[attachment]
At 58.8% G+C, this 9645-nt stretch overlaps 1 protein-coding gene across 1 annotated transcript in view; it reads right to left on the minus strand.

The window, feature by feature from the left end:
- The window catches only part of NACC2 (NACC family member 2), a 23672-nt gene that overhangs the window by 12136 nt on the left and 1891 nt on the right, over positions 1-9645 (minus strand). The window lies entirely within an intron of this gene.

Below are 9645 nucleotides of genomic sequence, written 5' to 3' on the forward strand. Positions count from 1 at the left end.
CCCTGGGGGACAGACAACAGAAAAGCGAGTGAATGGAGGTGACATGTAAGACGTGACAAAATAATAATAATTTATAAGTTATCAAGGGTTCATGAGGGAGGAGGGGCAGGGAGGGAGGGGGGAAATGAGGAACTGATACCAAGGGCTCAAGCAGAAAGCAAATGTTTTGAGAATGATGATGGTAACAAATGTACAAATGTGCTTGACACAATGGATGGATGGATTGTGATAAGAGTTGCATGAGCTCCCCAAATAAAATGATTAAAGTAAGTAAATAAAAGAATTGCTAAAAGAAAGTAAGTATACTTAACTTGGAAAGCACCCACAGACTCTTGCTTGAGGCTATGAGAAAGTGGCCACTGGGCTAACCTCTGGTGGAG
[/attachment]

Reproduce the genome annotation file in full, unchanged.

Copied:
At 58.8% G+C, this 9645-nt stretch overlaps 1 protein-coding gene across 1 annotated transcript in view; it reads right to left on the minus strand.

The window, feature by feature from the left end:
- The window catches only part of NACC2 (NACC family member 2), a 23672-nt gene that overhangs the window by 12136 nt on the left and 1891 nt on the right, over positions 1-9645 (minus strand). The window lies entirely within an intron of this gene.

Below are 9645 nucleotides of genomic sequence, written 5' to 3' on the forward strand. Positions count from 1 at the left end.
CCCTGGGGGACAGACAACAGAAAAGCGAGTGAATGGAGGTGACATGTAAGACGTGACAAAATAATAATAATTTATAAGTTATCAAGGGTTCATGAGGGAGGAGGGGCAGGGAGGGAGGGGGGAAATGAGGAACTGATACCAAGGGCTCAAGCAGAAAGCAAATGTTTTGAGAATGATGATGGTAACAAATGTACAAATGTGCTTGACACAATGGATGGATGGATTGTGATAAGAGTTGCATGAGCTCCCCAAATAAAATGATTAAAGTAAGTAAATAAAAGAATTGCTAAAAGAAAGTAAGTATACTTAACTTGGAAAGCACCCACAGACTCTTGCTTGAGGCTATGAGAAAGTGGCCACTGGGCTAACCTCTGGTGGAG